Thursday, June 14, 2012

Coming of Age

By Jonathan Lowe

It's been four years in the making. They received some time to learn the process. There might have been a couple rough patches, but their comfort level grew with each game. They've shown the resolve to withstand any questions of credibility. Now, in a short period of time, they're getting the chance to display their worthiness on the NBA's biggest stage.

Wait a minute ... you thought I was talking about the Oklahoma City Thunder? Close, but not quite. I'm describing Oklahoma City, the city. When the Sonics organization moved east in 2008, their young core of players weren't the only ones being ushered into the Association. The capital of our 46th state finally got a shot at being home to a professional franchise in one of our "Big Four" leagues.

While there have been moments to showcase the city over the last couple of years (first playoff series and last year's run to the Conference Finals), having the NBA Finals in your front yard is a whole 'nother level of attention. All the eyes of the basketball world (along with others) are focused on your fans, your highlights, and even your flaws. It's just as much a chance to trip on your on feet as it is to put your best foot forward.

In my lifetime, OKC has become the eighth metropolitan area that has introduced pro sports into its city's historical profile. The first time actually involved a team I could have possibly become a season ticket holder for. In 1985, the Kansas City Kings headed out to Cali and settled in Sacramento. The next introductions came three and four years later, respectively. In the second and third rounds of NBA expansion during the 1980s, Charlotte and Orlando had their chances to enter the world of pro sports cities.

The NFL got in on the act in the mid-'90s. After birthing the Jacksonville Jaguars during the expansion of 1995, the league oversaw the Houston Oilers' move to Nashville (now the Tennessee Titans) in 1997, beating the NHL's Predators by one year. "The only game in town" would be put on ice in 1997. The Hartford Whalers had been in the league for nearly two decades. However, with the last shift in a mid-decade relocation string, the Whalers slid down the Eastern Seaboard to the hockey hotbed of ... Raleigh, NC. And thus, the Hurricanes were adopted.

Three years later, hockey was at it again. Columbus OH is more widely known for that university that stresses using "the" in front of it, and they also had a pro franchise in the MLS' Crew. However, when referring to those main four sports, the Blue Jackets would draw first blood. In 2001, the NBA put their stamp on another city looking for a pro identity. Although there were previous ABA and USFL franchises in town, Memphis didn't get their chance in the more established groups until 2001, when the Grizzlies moved in from Vancouver.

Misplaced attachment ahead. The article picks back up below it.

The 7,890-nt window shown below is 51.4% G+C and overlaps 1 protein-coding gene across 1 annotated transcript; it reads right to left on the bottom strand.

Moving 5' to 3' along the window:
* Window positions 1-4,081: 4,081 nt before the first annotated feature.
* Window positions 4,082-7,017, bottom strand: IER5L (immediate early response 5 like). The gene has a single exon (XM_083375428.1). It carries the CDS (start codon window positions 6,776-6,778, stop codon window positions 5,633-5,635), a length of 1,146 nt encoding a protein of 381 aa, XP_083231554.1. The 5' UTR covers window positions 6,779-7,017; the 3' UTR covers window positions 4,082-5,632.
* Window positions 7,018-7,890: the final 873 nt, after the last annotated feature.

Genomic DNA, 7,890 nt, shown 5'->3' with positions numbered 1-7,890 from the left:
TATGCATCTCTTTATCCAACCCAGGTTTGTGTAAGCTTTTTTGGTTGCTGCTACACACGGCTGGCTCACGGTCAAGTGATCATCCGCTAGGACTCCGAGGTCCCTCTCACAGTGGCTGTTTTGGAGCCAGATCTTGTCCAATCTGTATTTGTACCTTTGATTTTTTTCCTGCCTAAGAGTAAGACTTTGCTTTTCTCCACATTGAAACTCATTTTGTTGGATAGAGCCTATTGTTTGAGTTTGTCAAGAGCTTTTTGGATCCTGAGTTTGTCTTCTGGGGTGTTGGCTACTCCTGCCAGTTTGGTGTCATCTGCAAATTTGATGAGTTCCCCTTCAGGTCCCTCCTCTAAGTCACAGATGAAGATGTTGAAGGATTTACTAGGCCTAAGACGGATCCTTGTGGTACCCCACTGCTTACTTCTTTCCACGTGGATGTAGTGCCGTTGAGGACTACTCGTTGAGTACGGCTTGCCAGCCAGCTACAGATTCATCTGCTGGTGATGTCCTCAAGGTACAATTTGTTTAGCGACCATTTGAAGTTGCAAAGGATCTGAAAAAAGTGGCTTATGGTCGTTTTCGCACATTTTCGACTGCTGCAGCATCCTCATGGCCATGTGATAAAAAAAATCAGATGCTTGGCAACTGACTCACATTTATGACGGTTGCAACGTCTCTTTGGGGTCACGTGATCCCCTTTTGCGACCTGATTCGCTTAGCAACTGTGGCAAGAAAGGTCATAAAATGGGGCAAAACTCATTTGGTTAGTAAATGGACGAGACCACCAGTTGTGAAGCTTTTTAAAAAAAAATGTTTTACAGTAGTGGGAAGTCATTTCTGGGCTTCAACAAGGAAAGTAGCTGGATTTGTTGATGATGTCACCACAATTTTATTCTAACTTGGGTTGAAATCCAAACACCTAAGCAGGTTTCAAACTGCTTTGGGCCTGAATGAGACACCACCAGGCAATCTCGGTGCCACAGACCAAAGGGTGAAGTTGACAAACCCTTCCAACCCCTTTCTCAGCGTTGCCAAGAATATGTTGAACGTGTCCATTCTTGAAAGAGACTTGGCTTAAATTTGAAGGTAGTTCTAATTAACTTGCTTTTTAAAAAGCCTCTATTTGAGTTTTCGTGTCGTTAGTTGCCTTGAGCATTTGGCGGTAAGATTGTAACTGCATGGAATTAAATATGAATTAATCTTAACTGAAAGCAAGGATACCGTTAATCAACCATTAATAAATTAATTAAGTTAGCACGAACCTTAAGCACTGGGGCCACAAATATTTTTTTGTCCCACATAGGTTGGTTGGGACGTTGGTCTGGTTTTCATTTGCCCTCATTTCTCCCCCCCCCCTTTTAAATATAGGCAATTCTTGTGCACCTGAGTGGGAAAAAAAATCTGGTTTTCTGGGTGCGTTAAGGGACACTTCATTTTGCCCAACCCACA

Through all the shifting and growing the last 30-plus years have offered, each team has shown some modicum of success. Every one of the organizations has at least made the postseason in their particular sport. Jacksonville played in two AFC Championship games in four years (hosting the game in 2000). Sacramento fell short to the L.A. Lakers in the classic 2002 Western Conference Finals.

Going a step further, Orlando has been to two NBA Finals (1995 and 2009). The Magic couldn't overcome Hakeem "The Dream" Olajuwon and Kobe Bryant in their two respective tries at the title. Meanwhile, after defeating the Jags in the 200 AFC Championship, the Nashville-based Titans came up a yard short of tying the Rams in Super Bowl XXXIV.

However, the benchmark for the this group of franchises was set in 2006, when the Hurricanes stunned the hockey world by lifting the Stanley Cup (only less stunning than if they lost to the eighth-seeded Edmonton Oilers). The Thunder will try to match that achievement and bring home the second title amongst this group of teams.

There is a difference, though, between the Thunder and the other seven teams I mentioned. According to most, this year is opening of the window. With the core of this team consisting of sub-24 years olds, we could expect this area to turn into the new San Antonio of the Association. That would only mean more bright lights on the place "where the winds come sweeping down the Plain."

In hearing an ESPN feature story on the squad's connection to this city earlier this season, I rediscovered something. If you take the history of the state/territory, you don't find overwhelming positives. From the Trial of Tears, to the Dust Bowl, to the 1995 Bombing, this area has had its share of infamy.

I actually visited Oklahoma a little over 10 years ago with a group of my college classmates. While in the area, we stopped by the site of the Oklahoma City National Memorial. I remember the still air on that early spring day giving the site an air of gravity that could encapsulate you.

Now it's OKC's turn to give the country a taste of their better side. The exposure mainly appeared through the Thunder's efforts, but the team won't be the only item the city can offer viewers. That could help even more in the long run. Kevin Durant, Russell Westbrook, James Harden, and Serge Ibaka can't play forever. But the impression that they leave could turn into something that improves the city's profile for years to come.

Until the time comes for the next generation of Thunder to roll into town, all I can say to the fanbase is, "Congratulations on your call-up. Welcome to the big time."

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